As we cross into 2020, we take a moment to pose one question: What do you hope to see in Tulsa’s future for the next decade?

“Music, art galleries, museums, fashion — by 2030 Tulsa is going to be the city everyone is talking about. Our stories will be told by Hollywood, and it’s being fostered now. Tulsa is becoming more of an art city, and I think by 2030 (we) will be in our prime.”

— Ricco Wright, founder of Black Wall Street Arts, on art


“I wanna see who’s up next and I want to see the artists that I consider to be up next flourish. It’s exciting for me to see people grow and do these projects and try to find different ways to roll it out to the masses and try to keep that love in it. The love for the craft and the love between an artist and their community really allows us to thrive and be proud of what we have here because I think we have something really special. I just want to see it continue to flourish.”

— 1st Verse, musician, on hip-hop


“The bright future of Route 66 in Tulsa is magical in my mind. What I’m hoping to see is something similar to Route 66 in Williams, Arizona : retail, restaurants, more boutique hotels, museums and more! All of the shops are aglow with neon and people are traveling from Chicago to LA, but they know they must stay in Tulsa more than one day.”

— Mary Beth Babcock, owner, Buck Atom’s Cosmic Curios, on Route 66 tourism


“In the past few decades, Tulsa has grown due to our increasing immigrant population, so it is imperative we continue to be a welcoming city for all. Packing up everything and moving to a new place takes resilience — the same value that defines us as Tulsans. In 10 years, I believe immigrants and their families will see themselves fully represented in all public spaces and will continue to contribute to the vibrant diversity that makes our city prosper.”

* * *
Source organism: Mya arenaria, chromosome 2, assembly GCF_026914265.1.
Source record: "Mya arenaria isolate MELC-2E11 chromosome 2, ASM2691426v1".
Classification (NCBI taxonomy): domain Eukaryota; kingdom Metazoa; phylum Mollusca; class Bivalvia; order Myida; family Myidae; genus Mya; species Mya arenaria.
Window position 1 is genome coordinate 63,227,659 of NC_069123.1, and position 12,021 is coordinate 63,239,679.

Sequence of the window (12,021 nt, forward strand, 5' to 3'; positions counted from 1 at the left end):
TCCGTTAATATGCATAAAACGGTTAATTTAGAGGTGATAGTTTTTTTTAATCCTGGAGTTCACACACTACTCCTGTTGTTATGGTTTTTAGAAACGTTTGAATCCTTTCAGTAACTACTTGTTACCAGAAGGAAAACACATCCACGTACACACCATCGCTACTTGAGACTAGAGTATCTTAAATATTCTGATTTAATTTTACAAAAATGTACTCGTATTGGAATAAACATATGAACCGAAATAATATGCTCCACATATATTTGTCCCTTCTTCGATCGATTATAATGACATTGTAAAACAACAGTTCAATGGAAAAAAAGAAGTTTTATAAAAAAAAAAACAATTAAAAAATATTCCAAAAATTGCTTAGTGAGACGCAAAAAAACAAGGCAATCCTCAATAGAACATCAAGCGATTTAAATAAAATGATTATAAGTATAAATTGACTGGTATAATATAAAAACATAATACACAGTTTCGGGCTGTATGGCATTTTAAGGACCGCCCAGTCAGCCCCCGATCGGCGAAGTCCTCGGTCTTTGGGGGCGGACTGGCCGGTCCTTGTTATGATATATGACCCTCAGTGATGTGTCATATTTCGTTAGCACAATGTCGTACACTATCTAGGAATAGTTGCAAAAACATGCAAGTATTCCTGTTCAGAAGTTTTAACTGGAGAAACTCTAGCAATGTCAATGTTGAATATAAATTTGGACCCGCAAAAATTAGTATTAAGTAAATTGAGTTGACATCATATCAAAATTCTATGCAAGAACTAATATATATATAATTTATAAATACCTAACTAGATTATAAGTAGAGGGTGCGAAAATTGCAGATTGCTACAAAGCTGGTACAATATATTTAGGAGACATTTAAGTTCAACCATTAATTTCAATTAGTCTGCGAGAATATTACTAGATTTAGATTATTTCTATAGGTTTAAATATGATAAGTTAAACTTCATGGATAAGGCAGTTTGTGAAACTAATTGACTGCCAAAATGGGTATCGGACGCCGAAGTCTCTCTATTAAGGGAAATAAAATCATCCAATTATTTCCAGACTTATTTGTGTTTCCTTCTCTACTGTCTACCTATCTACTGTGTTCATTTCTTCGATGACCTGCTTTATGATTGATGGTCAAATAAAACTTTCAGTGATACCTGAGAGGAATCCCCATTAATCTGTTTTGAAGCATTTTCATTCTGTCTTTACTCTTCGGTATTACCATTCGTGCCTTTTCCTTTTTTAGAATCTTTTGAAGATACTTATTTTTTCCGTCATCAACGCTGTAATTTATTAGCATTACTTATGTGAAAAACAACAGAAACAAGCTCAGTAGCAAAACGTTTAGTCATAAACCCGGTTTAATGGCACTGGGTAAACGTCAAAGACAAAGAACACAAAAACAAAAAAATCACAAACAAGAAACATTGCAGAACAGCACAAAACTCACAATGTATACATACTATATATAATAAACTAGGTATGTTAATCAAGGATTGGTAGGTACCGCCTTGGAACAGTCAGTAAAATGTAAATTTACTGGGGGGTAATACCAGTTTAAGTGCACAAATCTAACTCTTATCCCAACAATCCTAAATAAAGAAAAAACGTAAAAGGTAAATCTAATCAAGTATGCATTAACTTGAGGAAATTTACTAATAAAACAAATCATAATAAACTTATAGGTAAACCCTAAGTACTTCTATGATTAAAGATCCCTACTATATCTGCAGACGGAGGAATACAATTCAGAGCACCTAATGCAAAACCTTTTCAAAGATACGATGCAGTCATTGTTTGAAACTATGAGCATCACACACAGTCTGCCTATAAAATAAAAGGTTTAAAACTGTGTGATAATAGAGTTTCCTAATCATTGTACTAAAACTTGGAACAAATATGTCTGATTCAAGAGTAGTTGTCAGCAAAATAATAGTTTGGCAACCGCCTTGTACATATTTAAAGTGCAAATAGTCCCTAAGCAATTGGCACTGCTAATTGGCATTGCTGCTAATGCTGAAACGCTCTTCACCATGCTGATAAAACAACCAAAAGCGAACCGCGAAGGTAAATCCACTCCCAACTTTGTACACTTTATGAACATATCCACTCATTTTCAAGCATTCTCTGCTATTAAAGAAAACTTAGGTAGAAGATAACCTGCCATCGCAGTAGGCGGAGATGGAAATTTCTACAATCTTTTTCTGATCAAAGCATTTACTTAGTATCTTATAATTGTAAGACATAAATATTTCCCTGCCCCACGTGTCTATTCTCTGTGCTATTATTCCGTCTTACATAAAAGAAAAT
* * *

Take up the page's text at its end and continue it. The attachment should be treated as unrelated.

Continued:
— Christina da Silva, Deputy Chief of Staff, City of Tulsa, on resilience


“I think we’re in a really great position where we can do some really intentional planning work to build this city from a proactive stance instead of a reactive stance. I think the next 10 years for Tulsa is going to be a lot of really intentional planning in thinking, how we can meet the needs of our citizens today, but also anticipate the needs of new citizens and work in that direction? I think public transit is a perfect example of that.

For a long time, Tulsans have maybe not embraced transit the way that we had hoped that they would, but we’re still pushing for investment into that system. We know for young people and recent college graduates, transportation is one of the top three things they consider before they move to a new city. Having young people say, I have a car, but I don’t want to drive my car every day. I want to be able to take transit to the grocery store. I want to be able to walk to restaurants in my neighborhood. In some ways, that’s a departure from how we’ve built our city. I think those are the conversations Tulsans are really eager to dig in on and work on together.”

— Maggie Hoey, former executive director of Tulsa’s Young Professionals and now assistant director of the Downtown Coordinating Council, on public transportation


“I’d love to see the Tulsa food scene stay on the exact route it is on, with creative local chefs and restaurateurs flourishing. I think this past year (Lowood, Amelia’s Brasserie, etc.) has really shown what our locals can do, which is a creative and innovative and exciting food scene, and in the coming years it will be proven even more, I guarantee.

For us at Three Sirens Restaurant Group, going into the next decade we intend to start focusing more energy into our nonprofit and giving back to the community of industry workers who have given so much to us these last two years. The foundation, we hope, will provide hotlines and direct texting with volunteers, financial assistance and rehabilitation options for those who cannot afford insurance or who need a safe place to go and get help. We also hope to provide education and bring in employees going through rehabilitation to give them a new beginning.”

— Johnna Hayes, co-owner, Three Sirens Restaurant Group, on the Tulsa food scene

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